This is my favorite time of year when finally I start seeing new life pop up in the woods, along the streams, across the fields. This week, as I took a walk with teachers whose students were competing in one of Missouri’s regional Envirothon contests, I saw this year’s first Dutchman’s breeches in bloom. (The Envirothon is a contest for high school students in the United States and Canada that covers their knowledge of forestry, wildlife, soils and water issues. The teachers took a nature tour while their students competed.)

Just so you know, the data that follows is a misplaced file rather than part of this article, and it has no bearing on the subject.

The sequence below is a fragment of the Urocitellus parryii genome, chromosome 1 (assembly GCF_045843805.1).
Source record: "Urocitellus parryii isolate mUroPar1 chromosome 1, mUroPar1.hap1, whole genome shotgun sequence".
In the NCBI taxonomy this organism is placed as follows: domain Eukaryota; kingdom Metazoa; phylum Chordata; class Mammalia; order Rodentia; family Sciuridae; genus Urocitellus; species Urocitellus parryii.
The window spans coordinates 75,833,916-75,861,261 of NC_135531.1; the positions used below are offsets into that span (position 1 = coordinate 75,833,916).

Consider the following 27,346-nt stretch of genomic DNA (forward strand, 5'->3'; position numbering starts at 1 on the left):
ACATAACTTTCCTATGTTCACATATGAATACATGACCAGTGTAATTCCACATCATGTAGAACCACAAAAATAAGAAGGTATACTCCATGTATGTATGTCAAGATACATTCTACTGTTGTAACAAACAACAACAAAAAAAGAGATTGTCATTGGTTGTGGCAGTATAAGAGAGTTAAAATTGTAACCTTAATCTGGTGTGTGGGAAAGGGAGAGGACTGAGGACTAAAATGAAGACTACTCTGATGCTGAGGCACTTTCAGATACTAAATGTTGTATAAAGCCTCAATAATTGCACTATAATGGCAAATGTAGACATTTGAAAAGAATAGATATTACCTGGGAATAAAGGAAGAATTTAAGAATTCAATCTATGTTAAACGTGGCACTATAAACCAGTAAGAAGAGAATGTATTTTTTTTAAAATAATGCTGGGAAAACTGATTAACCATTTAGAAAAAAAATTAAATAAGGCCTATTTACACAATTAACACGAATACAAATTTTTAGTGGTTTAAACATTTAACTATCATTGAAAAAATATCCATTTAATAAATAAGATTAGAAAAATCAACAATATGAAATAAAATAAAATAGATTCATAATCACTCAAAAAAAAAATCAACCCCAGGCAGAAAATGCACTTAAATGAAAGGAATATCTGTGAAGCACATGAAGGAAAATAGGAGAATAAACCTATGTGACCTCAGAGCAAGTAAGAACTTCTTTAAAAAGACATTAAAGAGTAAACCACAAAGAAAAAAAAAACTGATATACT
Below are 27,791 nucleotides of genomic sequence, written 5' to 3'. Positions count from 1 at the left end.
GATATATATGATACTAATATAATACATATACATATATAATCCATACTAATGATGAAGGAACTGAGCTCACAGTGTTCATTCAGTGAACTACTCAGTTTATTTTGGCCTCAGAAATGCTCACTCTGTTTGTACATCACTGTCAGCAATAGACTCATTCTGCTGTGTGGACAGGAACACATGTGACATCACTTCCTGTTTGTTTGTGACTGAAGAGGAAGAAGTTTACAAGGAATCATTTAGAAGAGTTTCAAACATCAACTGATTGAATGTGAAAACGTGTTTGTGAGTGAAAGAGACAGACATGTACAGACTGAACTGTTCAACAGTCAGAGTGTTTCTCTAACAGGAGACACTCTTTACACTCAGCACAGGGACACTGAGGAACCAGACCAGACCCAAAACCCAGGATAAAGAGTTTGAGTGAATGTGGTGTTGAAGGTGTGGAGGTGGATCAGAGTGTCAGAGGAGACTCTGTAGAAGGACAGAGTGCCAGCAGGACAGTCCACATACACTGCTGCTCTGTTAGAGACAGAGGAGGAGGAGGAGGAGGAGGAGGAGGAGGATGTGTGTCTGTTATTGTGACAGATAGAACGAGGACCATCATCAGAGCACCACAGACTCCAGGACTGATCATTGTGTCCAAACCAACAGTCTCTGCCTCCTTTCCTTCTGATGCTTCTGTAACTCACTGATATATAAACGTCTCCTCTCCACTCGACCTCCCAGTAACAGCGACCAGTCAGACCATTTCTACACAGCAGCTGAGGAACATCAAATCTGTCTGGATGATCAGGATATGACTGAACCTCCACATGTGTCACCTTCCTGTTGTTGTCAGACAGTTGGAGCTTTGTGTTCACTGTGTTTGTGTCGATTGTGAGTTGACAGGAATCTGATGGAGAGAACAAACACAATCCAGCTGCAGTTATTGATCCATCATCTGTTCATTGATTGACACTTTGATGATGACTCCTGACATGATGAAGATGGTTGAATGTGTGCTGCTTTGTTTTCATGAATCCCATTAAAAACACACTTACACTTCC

But back to the wildflowers… As we strolled along a woods trail near a creek, I spotted three of the classic early flowers. (I say classic because I actually remember their names, unlike some of the later bloomers.) It’s later than usual for some of these flowers to appear. The spring beauty usually shows up by middle March in central Missouri. Bloodroot is an interesting flower in that its petals open and close each day. I did a time-lapse scene of a one doing that in “Blooming Secretes,” a movie I made 22 years ago for the Missouri Conservation Department. The third white flower of early spring woods is Dutchman’s breeches, whose flowers look like the short pants of traditional Dutch clothes. When I made the film on wildflowers, the thing that most amazed me was what I started seeing when I paused to really look closely at a flower. It might be a small, shiny, green bee gathering pollen or a moth hidden under a petal in the rain or a crab spider waiting for prey. So while the flowers themselves are fun to see, if you look a bit more closely or pause just a little longer, an expanded world of spring life appears.